I will try not to make this post too book-reporty. Instead, I will list some of my favorite quotes from the text, my takeaways, and how I have considered applying these concepts to my own life.

There’s a difference between access to information and the experience of it. Reading evolved away from the crowd for a reason; it wasn’t the best way to read. (p 135)

Takeaway: The author is referencing Gutenberg’s printing press and how it expanded literacy to a global level of access. Before this, reading was a social experience. If you were literate and could afford books, you read aloud so everyone could enjoy the text. Reading silently wasn’t a normal practice until much later.

Application: I have become more cognizant about the format I read on. Some books lend themselves well to print, while others read just as well in digital. However, I have reverted from reading books on my iPad to using my wife’s “old” Kindle when reading a digital text. I download the book(s) I want and then turn off the wireless. This practice prevents me from clicking on URLs in the text I am sometimes tempted to select. My reading experience feels deeper because I alone am expected to make meaning.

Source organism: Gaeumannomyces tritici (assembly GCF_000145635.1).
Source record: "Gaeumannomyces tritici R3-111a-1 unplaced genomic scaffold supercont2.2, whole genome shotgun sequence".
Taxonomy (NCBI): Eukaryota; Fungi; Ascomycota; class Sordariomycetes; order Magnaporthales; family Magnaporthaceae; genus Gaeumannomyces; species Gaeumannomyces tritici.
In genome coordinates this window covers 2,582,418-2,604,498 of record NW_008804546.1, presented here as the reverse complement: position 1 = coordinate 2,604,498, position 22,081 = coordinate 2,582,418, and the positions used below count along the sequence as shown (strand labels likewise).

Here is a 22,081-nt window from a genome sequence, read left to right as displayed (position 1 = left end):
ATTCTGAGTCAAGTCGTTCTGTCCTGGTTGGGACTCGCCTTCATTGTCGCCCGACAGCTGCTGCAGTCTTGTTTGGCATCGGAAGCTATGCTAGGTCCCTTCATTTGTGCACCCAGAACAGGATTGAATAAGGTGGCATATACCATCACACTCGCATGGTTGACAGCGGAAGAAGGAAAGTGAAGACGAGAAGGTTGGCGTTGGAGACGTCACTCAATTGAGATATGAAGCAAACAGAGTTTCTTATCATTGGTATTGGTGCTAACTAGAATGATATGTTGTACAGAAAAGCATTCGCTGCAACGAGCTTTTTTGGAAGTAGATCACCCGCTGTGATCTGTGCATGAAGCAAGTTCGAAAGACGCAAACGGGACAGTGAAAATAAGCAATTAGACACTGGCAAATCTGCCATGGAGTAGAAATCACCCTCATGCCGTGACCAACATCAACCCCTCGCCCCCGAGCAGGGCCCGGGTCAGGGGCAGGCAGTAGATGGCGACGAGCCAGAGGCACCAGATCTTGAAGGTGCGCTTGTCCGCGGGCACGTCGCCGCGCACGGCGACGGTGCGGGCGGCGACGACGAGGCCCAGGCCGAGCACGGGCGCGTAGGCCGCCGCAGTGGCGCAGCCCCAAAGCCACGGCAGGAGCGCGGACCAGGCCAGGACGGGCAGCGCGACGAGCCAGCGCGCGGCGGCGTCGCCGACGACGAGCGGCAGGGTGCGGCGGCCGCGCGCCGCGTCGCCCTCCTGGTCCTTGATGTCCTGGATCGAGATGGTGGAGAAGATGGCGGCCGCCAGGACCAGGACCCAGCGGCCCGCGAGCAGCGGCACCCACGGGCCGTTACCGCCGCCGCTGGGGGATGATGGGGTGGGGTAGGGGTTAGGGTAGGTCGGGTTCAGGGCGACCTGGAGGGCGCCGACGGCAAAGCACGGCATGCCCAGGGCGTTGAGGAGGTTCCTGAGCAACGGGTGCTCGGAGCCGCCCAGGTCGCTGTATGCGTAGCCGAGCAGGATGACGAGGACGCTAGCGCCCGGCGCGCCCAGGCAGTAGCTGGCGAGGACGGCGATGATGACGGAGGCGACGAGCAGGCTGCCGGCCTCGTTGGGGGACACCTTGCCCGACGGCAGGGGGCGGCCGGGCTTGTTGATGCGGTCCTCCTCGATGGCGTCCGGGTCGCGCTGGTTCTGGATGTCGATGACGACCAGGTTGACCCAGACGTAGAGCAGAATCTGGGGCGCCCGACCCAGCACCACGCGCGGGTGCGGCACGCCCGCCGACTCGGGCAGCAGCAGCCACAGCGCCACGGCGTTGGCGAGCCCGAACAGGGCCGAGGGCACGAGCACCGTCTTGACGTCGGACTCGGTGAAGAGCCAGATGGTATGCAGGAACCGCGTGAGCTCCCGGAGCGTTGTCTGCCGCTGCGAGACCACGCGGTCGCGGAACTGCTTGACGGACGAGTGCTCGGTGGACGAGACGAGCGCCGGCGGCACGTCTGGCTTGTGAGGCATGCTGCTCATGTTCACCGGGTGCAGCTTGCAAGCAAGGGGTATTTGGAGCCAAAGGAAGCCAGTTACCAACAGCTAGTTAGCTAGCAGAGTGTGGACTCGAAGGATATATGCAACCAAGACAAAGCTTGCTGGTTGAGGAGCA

Digital screens are tools of selectivity, but using them is more reactive, a matter of fending off and filtering. Because a paper notebook isn’t connected to the grid, there’s no such defensiveness. The selectivity is autonomous and entirely self-directed. (p 152)

Takeaway: The notebook in question is Moleskine. The author uses them all the time to jot down notes while on the go. He parallels our notebooks to Shakespeare and his use of tables (erasable wax tablets used centuries ago to write ideas on for later reference). There is a sense of grounding when we put our thoughts down on paper. They seem to become more real and concrete.

Application: This totally affirmed my affinity for Moleskine notebooks! Probably not by chance, I really started using them around the time I became more connected in the fall of 2011. What I use often is the Moleskine Evernote Smart Notebook. I can scan my handwritten pages into a note, which is then searchable with a Premium account (and if Evernote can read my handwriting, rest assured it can read yours). Now I don’t have to be tethered to a screen when trying to capture my learning.